The team you work with also has a significant impact on your motivation: at Whole Foods, the workers, as well as the personnel managers, decide on new employees; and at W.L Gore & Partner, those who want to lead a team have to find people willing to work under them themselves.
Regardless of whether we are scientists, cashiers or mechanics, we are far more dedicated to our work when allowed self-determination. Some people wish to have more of a say in their working hours, others in the way in which the team is composed. If an employee is allowed these freedoms, they develop a greater potential for achievement, are more contented in their job, and are less inclined to burn out. In short, self-determination contributes positively to motivation.
The effective company - upgrading to 3.0.
Intrinsic motivation 3.0 is no secret, and yet many businesses do not take advantage of the opportunities it offers. The motivation of workers in most companies continues to be based on extrinsic factors: to motivate them, rewards and bonuses are dangled before their noses like carrots before donkeys. The conservative management, through an if-then system of reward, generates passivity and lethargy.
It has been proved that creative workers are at their most productive when intrinsically motivated, and high productivity benefits the whole company. Such a change can be achieved through small measures, such as unexpected attention: more than anything else, spontaneous praise and constructive feedback channels the focus of the workers on the joy of their work, and so their natural intrinsic motivation increases.
Workers who are given a voice in the decision-making of their company become more intrinsically motivated. More importantly, if it is made clear how important each individual’s contribution is for the performance of the whole company, each person feels their actions to be meaningful, and hence they become more committed.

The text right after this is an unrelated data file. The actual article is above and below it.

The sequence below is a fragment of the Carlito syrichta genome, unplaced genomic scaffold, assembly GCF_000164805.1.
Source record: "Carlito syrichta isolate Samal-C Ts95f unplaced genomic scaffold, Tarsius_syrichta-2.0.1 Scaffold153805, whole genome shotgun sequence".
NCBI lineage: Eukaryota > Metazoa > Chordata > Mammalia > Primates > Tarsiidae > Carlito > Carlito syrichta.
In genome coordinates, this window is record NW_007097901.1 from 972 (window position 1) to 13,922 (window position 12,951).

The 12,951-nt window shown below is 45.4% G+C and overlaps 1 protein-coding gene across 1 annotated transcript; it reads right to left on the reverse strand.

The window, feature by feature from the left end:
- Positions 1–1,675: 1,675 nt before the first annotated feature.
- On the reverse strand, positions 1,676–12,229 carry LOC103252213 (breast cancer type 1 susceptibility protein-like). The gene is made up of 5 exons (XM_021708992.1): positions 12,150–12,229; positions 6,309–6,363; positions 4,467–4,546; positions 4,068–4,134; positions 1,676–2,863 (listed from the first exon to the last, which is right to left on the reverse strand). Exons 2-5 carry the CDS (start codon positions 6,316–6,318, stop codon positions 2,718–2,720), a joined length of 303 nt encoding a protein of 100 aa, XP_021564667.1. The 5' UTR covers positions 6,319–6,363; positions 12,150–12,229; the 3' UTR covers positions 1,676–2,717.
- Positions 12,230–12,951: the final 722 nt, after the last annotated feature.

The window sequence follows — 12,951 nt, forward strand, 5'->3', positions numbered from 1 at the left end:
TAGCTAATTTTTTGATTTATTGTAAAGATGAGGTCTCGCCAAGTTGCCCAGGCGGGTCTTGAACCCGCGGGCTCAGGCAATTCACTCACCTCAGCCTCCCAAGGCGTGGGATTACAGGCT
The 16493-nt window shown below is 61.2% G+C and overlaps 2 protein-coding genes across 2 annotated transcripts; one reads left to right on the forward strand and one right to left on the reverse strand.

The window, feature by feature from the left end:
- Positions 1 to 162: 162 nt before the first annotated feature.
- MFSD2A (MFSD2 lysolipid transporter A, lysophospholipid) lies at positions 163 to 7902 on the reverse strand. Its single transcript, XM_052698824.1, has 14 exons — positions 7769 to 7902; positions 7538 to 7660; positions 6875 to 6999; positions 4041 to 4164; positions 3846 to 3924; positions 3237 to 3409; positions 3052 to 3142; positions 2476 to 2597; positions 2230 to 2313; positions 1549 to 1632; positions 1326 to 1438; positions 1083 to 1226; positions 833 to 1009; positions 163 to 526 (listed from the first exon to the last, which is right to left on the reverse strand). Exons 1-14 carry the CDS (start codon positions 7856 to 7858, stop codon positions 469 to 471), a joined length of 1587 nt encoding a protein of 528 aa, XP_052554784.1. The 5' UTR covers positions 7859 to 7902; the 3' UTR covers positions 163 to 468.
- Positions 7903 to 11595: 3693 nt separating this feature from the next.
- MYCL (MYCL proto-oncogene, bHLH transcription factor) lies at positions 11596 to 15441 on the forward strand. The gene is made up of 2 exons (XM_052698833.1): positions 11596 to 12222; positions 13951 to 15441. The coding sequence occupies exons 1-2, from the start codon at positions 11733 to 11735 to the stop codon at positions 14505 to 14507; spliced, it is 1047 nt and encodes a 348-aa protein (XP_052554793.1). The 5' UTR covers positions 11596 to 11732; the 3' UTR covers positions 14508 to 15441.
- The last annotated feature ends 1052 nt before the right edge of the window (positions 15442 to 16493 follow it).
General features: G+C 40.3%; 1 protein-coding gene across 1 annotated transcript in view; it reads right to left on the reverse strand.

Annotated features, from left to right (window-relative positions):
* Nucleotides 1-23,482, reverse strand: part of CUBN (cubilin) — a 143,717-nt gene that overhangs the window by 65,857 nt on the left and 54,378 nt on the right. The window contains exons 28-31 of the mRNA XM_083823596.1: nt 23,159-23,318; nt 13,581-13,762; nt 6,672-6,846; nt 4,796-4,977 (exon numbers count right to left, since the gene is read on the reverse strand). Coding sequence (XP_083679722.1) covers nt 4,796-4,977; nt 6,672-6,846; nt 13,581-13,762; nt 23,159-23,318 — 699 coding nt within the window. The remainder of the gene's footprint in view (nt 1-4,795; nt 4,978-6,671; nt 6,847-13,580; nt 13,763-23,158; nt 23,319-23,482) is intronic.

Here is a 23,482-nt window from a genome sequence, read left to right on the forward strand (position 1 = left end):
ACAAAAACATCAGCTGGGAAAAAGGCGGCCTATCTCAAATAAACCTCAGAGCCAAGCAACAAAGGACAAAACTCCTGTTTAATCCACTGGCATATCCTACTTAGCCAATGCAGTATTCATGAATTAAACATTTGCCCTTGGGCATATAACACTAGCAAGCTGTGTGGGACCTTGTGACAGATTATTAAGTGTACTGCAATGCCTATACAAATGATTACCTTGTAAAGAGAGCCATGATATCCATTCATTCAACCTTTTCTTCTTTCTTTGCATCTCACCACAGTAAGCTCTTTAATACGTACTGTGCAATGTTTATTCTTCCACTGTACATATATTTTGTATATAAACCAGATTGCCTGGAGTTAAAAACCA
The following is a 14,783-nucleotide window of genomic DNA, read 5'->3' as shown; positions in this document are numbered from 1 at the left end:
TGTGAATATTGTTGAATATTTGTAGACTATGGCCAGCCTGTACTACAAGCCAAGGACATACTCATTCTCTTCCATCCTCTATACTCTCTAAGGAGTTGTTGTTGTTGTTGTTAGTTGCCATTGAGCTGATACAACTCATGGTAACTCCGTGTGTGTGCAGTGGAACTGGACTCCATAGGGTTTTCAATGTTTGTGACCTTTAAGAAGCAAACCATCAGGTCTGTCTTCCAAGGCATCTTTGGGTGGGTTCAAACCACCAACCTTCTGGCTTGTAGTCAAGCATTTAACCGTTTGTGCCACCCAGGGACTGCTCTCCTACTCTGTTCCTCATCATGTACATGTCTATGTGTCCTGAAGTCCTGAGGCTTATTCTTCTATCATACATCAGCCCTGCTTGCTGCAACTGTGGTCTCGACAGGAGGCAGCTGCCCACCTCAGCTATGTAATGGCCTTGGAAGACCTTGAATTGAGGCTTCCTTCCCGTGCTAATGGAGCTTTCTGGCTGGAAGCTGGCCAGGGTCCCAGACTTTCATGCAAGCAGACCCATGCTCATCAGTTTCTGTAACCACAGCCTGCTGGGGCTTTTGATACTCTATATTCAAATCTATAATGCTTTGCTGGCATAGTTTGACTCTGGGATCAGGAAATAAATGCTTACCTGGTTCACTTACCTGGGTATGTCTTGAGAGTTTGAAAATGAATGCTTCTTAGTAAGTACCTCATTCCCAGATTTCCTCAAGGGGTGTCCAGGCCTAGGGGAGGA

The drive for perfection is satisfied through the balanced allocation of tasks. Each employee is given a task at a level of difficulty that challenges their abilities and stimulates them without being too complicated and, hence, demotivating.
In order to give employees the sense that they are working towards something communally beneficial, their work can be linked to donations and social involvement. So employees work with the good feeling that they are having a positive effect on others, and that they are fighting for a higher purpose.
A management that is up to date on the forms of motivation will modify its rewards and promote self-determination, perfection and meaningful goals. As a result, the employees will demonstrate a higher commitment and more dedication, instead of simply serving their time in work without the ambition to achieve. The effective company: upgrading to 3.0.
What I took from it.
Rewards and sanctions are effective on a short-term basis as performance incentives. In the long run, however, they lead to harmful behaviour and destroy the inner impetus. Passion and dedication on the part of workers are better achieved through self-determination, possibilities for perfection and meaningful goals.
The following questions are answered in the book:
What types of motivation are there, and how do they work?
Motivation 1.0 and Motivation 2.0: basic needs and the stick and the carrot.
There is another way: Motivation 3.0 – intrinsic motivation in place of exterior incentives.
Missing the target: the stick and the carrot can have harmful consequences.
How does intrinsic motivation work, and what influences it?
Extrinsic promises destroy intrinsic motivation.
Get into the flow: the inner drive for perfection leads to passion and dedication.
The pursuit of meaningfulness: a fundamental inner impetus.
How can intrinsic motivation be increased in everyday work?
My task, my time, my team! Self-determination promotes intrinsic motivation.
The effective company: upgrading to 3.0.